There is mystery in the small occurrences and minor details that may seem so insignificant as to be overlooked. Keep your eyes open and your heart open—to good books to good friends and all the stories that they tell. The real wisdom will often be found in between the lines.

Where’s The Longhorn?

We drove down a road not too far from my sister’s new home in Tyler. We were in search of a herd of longhorns she’d seen several times out that way. East Texas, even in the wintertime, turned out to be more green than I’d imagined. There was an expectation of cactus and tumbleweeds and roaming longhorn though I know this vast state is much more than all that.

When both she and her husband mentioned that they’d seen longhorns out this way I became all the more interested in this pursuit. So down the road we drove several times during my visit in hopes of spotting that herd, even a stray, but we never did find them.

Each time, though, we passed by this curious sight of a tumbledown house with it’s roof still intact lying squarely on top of it’s foundation. Was it a gradual rotting away of an abandoned little homestead? A long ago leveling earthquake perhaps? What might have caused this implosion that dropped the roof down to the ground.

You know sometimes we get the greatest satisfaction or even amazement from something we weren’t in search of. Things we weren’t even going after or pursuing in any way just appear on our way to somewhere else. The unexpected sight of them intersects with a fleeting moment in our lives and we experience an “Oh wow” or an “Ah ha.” We’re out on a metaphorical drive through a particular phase of our lives when we come upon a thing that arrests our thoughts. Others may not ever see it. We want to find it again to share with them but the moment with its “Ah ha” was ours.

As for me my takeaway from our search for the elusive longhorns is this, “Girl, keep your walls built up! Your foundation is rock solid, the roof over your head will continue to cover you but, for Pete’s sake, fortify those walls!”


Today is the day to stand up on your own two feet.

I suggest you put your shoes on first but you know what? Its a new decade so stand up, whether snow boots or flip-flops or barefoot.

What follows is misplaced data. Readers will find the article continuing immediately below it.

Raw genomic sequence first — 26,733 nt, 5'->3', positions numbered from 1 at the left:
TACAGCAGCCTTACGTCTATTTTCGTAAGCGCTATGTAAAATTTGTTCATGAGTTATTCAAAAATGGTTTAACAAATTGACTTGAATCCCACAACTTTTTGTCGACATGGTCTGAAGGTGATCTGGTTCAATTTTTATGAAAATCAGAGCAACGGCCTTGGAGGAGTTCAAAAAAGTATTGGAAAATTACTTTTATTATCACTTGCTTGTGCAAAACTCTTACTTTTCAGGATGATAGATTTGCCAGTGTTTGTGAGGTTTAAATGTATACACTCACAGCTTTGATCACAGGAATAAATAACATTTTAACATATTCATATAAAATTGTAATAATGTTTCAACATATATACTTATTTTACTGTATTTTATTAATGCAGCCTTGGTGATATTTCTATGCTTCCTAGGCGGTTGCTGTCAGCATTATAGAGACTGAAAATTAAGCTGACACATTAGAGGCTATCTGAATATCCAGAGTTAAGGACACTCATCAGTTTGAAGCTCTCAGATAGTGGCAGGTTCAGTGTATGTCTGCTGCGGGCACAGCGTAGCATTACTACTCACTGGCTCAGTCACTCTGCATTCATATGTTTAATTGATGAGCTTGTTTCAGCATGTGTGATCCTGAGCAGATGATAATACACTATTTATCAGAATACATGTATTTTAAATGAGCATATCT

No need for making an angry stand or a belligerent one. Whatever level of strength you have in you today, use it and stand to your feet.

There is so much talk about moving forward at the beginning of a new year let alone this being a new decade. I am one who believes in moving forward because that’s where life is. And yet today my word is stand. Whatever that means to you do it. I’m not saying stand and fight but maybe it’s time for you to. I’m not saying stand and cry. But maybe it’s time that you did and in so doing release what is gone. Maybe today you do nothing else but metaphorically stand up in your spirit— and use your physical feet and get that body of yours standing up as a silent declaration. Whether it’s getting the strength back in your legs to walk or run into your future or whether it’s just a holding-your-ground kind of stand.

Rise up in your spirit and stand.


I’d been back from my trip for several days and had finally gone out to tend to my garden (it looked sad) and the bird bath (it was dry) and to sweep up the leaves that collected.

My absolutely favorite succulent, about the size of a teacup, has been a lush velvety green—at least for as long as I’ve known it anyway—and just this summer it really began to thrive in it’s sunny location. Around autumn several small orangey blossoms began to appear on it. What? A new season a new outfit I suppose. But I hardly expected to return from my trip to find it dressed in scarlet. It looks stunning! It is growing and changing with the new season.

What a difference a change of season can make. In our gardens, in our lives—in ourselves if we’ll let it. Perhaps we’ll feel something different beginning to flow. A new energy, a renewing of passion for a thing that lay dormant. Inside something new, something feeling vaguely electric may be starting to flow once again. Of course it’s not springtime yet. I know it sounds like I describing spring while winter has just begun. Winter is, as we know, the season for dormancy and stillness and such. But perhaps there’s yet something new stirring in your heart in this season of stillness.

Let it! Don’t tamp it down. Let it flow. Doubts and nagging voices aside, allow the fresh flow of a new move in your heart begin to propel you forward. Movement means there’s still life inside. Small, incremental movement will take us from where we were in the previous year or even yesterday into a new place of heart and mind. Take a look in the mirror. Are you scarlet?